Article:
OLEKSANDR USYK has always been a wonderful fighter, both as a pro and an amateur, both as a cruiserweight and a heavyweight.
Yet, 12 months ago, despite this brilliance, his name was a word unsaid, and he was someone whose skill-set far outweighed his profile and market value. Because of this, he was left alone – untouched. Like the bigger boy in the playground who’d no doubt walk away with your lunch if you happened to come to blows, he was labelled “not worth it”.
Now, however, following his exploits in the World Boxing Super Series (WBSS) cruiserweight tournament, this opinion has changed somewhat. Now, Usyk, with back-to-back wins over Mairis Briedis and Murat Gassiev, is still considered a wonderful fighter and a danger to all who cross his path, only now his profile and market value has caught up.
That’s good news for boxing fans keen to see the Ukrainian mix it with the best heavyweights in the world, and it’s good news for Usyk, too, a man who deserves to make the kind of money his talent should be generating.
Since last Saturday, in fact, the night he thrashed Murat Gassiev to win all four cruiserweight titles, Usyk has been the name on the tip of more than one tongue. It started with a post-fight call-out from Usyk to Tony Bellew and has now snowballed to a point where there’s more than one well-known British heavyweight eyeing a future fight with arguably the cruiserweight division’s greatest talent.
“Joshua wants the Usyk fight,” Eddie Hearn, promoter of WBA, IBF and WBO heavyweight champion Anthony Joshua, said last week. “He is fascinated by that kind of thing because he wants to test himself against people who he thinks are brilliant. He thinks Usyk is brilliant. He is up for it.”
Usyk, 15-0 (11), has arrived in the big time the old-fashioned way: by being a good fighter and securing good wins rather than because he’s loud and obnoxious or handy on social media. And now he is here, and seemingly prepared to try his luck at heavyweight, there’s no limit to the undefeated cruiserweight king’s potential – financially speaking, that is.
“I think Usyk will struggle against the big boys like any cruiserweight would,” added Hearn. “Outside of Evander Holyfield and a few others, who has done it?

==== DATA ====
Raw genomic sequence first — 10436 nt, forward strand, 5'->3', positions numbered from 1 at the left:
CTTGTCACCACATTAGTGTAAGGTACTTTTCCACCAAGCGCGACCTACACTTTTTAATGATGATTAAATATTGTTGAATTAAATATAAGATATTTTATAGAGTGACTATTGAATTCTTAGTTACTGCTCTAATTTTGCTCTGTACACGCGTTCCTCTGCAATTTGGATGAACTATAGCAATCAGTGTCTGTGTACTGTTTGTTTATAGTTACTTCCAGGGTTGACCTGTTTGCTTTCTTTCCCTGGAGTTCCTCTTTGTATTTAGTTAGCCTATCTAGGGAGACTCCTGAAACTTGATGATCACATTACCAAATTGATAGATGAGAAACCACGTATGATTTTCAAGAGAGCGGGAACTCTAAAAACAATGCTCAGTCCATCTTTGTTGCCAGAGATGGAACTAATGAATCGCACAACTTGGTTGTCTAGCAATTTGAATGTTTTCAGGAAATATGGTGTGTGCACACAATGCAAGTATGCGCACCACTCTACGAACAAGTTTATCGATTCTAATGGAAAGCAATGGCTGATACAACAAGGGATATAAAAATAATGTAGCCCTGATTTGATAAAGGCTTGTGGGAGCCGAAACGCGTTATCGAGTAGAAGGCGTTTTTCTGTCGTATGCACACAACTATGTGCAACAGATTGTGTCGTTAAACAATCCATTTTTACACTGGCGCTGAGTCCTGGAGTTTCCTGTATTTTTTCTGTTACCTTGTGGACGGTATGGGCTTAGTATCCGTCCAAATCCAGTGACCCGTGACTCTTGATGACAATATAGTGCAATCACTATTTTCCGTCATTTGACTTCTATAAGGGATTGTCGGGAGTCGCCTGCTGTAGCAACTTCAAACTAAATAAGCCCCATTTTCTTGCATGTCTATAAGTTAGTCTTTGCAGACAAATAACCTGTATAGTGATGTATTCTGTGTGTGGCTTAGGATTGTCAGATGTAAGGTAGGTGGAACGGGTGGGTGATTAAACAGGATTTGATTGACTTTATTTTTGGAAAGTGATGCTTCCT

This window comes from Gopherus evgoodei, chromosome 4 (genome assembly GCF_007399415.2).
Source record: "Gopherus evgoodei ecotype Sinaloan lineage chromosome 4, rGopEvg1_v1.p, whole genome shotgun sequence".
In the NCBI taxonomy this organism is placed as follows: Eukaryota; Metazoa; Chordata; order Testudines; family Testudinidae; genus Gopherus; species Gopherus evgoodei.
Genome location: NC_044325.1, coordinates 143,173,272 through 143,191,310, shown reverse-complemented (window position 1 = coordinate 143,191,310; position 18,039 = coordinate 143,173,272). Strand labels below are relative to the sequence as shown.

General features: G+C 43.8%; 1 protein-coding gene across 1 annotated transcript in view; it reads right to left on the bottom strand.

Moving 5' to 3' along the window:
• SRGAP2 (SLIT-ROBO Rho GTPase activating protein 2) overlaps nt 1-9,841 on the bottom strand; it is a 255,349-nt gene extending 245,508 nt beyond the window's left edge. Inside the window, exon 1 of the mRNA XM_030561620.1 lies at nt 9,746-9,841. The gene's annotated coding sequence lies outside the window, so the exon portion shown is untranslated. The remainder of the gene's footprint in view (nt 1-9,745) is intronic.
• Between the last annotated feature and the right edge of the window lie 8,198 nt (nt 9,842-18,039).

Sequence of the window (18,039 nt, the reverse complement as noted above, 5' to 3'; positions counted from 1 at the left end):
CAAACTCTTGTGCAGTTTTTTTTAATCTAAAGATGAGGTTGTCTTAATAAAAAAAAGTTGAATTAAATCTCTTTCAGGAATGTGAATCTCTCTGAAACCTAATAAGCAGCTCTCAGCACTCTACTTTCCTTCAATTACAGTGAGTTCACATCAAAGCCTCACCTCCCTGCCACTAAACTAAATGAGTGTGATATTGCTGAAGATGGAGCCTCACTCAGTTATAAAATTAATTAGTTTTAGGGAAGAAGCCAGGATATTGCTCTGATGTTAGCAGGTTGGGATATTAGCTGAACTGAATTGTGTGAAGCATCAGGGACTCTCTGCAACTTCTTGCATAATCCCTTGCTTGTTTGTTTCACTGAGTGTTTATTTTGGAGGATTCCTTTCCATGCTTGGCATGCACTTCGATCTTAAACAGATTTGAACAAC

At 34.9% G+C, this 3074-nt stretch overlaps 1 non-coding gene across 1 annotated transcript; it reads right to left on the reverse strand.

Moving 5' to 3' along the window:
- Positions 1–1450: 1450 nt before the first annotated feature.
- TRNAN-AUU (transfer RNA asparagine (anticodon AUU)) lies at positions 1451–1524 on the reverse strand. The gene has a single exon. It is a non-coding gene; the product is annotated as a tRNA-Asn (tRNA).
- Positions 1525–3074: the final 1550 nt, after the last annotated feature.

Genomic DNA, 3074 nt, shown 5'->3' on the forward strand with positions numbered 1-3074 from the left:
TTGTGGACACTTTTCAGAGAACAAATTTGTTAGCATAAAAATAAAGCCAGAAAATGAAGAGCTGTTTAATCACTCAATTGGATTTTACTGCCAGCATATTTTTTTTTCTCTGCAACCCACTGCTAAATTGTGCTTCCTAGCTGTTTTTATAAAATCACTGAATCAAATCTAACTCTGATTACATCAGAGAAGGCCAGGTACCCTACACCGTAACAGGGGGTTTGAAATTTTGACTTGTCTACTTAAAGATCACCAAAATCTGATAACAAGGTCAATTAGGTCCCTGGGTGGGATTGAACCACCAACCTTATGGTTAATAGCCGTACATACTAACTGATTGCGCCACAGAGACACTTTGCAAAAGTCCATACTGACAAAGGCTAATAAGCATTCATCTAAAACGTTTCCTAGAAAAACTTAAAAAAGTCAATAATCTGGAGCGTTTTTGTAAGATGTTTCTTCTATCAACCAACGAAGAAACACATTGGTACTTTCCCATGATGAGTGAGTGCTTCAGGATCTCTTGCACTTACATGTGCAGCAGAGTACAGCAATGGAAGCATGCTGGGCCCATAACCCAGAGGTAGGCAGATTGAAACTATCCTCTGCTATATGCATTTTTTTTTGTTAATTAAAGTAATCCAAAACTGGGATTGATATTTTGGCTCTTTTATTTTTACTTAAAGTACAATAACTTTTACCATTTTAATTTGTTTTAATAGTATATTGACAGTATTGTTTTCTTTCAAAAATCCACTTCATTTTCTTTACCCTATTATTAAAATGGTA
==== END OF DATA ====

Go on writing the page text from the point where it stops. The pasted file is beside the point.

“Usyk’s plan is to fight Joshua and we have a plan for Usyk to get to Joshua. But he would have to go through Tony Bellew and potentially Dillian Whyte and maybe Dereck Chisora first.
“My only priority for Usyk is Tony Bellew but he has the ability to be in some huge heavyweight fights.”
The idea that a great fighter like Usyk must “go through” the likes of Bellew, Whyte and Chisora in order to get a shot at a heavyweight champion who has so far yet to achieve what Usyk did down at cruiserweight (namely, collect all four belts), is, admittedly, a little hard to stomach. But that, I suppose, is the reality of the situation and, moreover, serves as a reminder that being known remains preferable to being good in the eyes of promoters and anyone eager to make money from a prizefight.
Domestic fights always go down well in Great Britain and promoter Frank Warren says another one – one he describes as a “cracking fight” – is on its way.
This one involves Jack Catterall and Ohara Davies, both of whom belong to Warren’s promotional stable, and should, according to Warren, be done “very soon”.
Cracking fight! 💥
— Frank Warren (@frankwarren_tv) July 30, 2018
For different reasons, it’s a fight both need.
Catterall, 22-0 (12), has shown lots of potential so far as a pro but has long needed a step up in class, or at least a fight that grabs him some spotlight and attention. For too long under the radar, the 25-year-old needs his career to ignite and, ideally, needs an opponent like Davies to do some of the talking and headline-grabbing on his behalf.
Davies, on the other hand, is still after a bit of redemption, following a Josh Taylor humbling in 2017, and could do with a decent scalp on his record to show he’s more than just a social media rebel with an unnerving knack for saying the wrong things at the wrong time.
When on his best behaviour, we know Davies, 18-1 (14), can fight. He can punch, he’s athletic, and, at 26, has plenty of time to grow. But until he boxes someone like Catterall, someone similarly gifted and ambitious, we won’t know whether that Josh Taylor beat-down was a momentary blip or, instead, a sign of the Londoner’s limitations.
Catterall vs. Davies would, in so many ways, tell us everything we need to know about the both of them.